Weathermen have warned of “catastrophic” flooding in the eastern Carolinas
Hurricane Florence is moving closer to east coast of the US, and heading towards the states of North and South Carolina. It could be the most intense storm to strike the region at least since Hurricane Hugo struck in 1989.
According to forecasts, Florence will make landfall in southeast North Carolina on Friday (September 14), bringing along with it torrential rain. It could break North Carolina’s record of 24 inches of rainfall during Hurricane Floyd in 1999.
Weathermen have warned of “catastrophic” flooding in the eastern Carolinas.
The #GOESEast satellite captured this close-up of the menacing eye of Category 4 #HurricaneFlorence this afternoon as the storm continues its trek toward the East Coast. Latest: https://t.co/AiRiNlrspa pic.twitter.com/eiTl40Qeyx— NOAA Satellites (@NOAASatellites) September 11, 2018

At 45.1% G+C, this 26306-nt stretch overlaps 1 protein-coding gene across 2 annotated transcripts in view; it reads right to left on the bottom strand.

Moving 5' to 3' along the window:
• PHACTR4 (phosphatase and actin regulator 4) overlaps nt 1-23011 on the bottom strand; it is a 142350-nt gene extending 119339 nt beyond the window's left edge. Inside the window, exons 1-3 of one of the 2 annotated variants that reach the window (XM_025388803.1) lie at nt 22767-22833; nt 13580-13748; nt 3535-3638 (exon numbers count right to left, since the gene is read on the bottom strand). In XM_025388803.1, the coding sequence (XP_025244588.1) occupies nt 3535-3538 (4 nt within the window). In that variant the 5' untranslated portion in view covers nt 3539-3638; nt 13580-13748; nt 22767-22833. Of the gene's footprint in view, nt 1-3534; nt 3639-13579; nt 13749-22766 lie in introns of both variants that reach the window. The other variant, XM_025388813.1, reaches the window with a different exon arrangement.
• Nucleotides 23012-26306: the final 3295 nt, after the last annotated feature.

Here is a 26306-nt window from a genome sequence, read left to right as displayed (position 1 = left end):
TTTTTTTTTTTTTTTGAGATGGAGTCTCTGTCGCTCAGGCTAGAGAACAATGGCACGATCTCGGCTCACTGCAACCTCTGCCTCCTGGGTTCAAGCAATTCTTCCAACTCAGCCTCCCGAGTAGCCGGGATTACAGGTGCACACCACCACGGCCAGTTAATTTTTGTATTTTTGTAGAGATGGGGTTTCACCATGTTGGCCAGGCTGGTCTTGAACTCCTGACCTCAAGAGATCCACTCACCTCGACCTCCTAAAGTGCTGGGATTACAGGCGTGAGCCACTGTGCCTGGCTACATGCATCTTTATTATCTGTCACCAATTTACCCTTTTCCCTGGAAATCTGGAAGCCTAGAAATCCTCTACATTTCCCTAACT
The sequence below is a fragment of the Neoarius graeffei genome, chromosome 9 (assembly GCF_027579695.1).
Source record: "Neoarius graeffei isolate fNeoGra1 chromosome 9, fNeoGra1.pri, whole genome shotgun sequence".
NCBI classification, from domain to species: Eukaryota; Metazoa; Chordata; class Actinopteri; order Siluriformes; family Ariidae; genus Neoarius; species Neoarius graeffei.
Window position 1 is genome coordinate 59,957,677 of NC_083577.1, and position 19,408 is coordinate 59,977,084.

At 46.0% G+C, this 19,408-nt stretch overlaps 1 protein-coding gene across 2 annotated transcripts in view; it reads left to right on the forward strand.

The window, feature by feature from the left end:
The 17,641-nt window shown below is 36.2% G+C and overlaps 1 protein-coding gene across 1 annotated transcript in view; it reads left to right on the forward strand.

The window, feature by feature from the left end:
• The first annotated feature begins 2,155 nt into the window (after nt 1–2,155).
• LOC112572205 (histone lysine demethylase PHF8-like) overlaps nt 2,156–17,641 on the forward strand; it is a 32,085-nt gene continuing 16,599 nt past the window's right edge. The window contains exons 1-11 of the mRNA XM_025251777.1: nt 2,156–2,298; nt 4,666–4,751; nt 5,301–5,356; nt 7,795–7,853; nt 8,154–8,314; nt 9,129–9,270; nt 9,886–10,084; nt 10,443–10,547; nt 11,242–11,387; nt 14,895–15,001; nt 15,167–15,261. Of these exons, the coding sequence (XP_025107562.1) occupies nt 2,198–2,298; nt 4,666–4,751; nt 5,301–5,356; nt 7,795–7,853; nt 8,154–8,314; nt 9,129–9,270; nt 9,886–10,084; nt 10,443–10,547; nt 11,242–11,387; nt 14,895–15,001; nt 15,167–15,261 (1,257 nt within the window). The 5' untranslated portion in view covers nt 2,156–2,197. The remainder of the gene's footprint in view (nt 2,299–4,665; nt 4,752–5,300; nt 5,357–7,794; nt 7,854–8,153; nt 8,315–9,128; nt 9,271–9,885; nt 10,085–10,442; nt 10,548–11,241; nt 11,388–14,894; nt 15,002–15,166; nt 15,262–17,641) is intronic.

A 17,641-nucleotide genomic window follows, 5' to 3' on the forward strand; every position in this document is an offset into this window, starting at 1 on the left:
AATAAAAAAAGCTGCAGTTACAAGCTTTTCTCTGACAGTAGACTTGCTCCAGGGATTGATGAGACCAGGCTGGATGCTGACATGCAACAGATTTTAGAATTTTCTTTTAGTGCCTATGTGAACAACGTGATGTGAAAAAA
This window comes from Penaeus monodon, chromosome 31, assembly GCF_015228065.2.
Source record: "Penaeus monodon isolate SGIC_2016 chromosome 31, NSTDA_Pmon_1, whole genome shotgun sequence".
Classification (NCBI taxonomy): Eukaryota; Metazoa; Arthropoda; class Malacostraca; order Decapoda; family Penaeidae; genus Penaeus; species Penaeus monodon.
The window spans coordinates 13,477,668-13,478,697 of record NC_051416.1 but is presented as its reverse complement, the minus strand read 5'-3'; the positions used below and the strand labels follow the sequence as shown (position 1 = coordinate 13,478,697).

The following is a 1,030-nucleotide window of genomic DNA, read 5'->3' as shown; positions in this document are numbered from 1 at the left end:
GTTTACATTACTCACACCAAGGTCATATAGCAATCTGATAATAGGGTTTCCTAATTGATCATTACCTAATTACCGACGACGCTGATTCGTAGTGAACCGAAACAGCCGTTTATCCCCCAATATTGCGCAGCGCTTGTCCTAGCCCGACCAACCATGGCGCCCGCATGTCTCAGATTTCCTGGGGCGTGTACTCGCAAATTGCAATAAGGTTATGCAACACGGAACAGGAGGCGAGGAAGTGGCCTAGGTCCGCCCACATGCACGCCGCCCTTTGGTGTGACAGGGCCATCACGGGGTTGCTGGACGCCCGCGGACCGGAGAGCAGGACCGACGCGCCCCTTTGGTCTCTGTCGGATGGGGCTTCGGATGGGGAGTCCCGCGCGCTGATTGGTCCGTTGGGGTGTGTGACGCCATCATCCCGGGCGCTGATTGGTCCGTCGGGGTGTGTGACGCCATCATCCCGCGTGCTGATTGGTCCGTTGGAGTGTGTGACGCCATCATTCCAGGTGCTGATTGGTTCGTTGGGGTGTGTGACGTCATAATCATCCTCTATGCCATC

“This will likely be the storm of a lifetime for portions of the Carolina coast... I can’t emphasize enough the potential for unbelievable damage from wind, storm surge, and inland flooding with this storm,” one of the meteorologists on duty for the National Weather Service office was quoted saying.
The National Hurricane Center issued a hurricane warning for the coast from Duck in North Carolina to the South Santee River in South Carolina.
The storm was reportedly centered 670 miles southeast of Cape Fear at 11 pm local time on September 11. It is moving at 17 mph. The Category 4 storm is expected to draw energy from the warm Atlantic water and intensify into a Category 5 hurricane, which could mean winds blowing at a speed of 157 mph or higher.
More than 1.5 million people have been ordered to evacuate coastal areas ahead of the storm.
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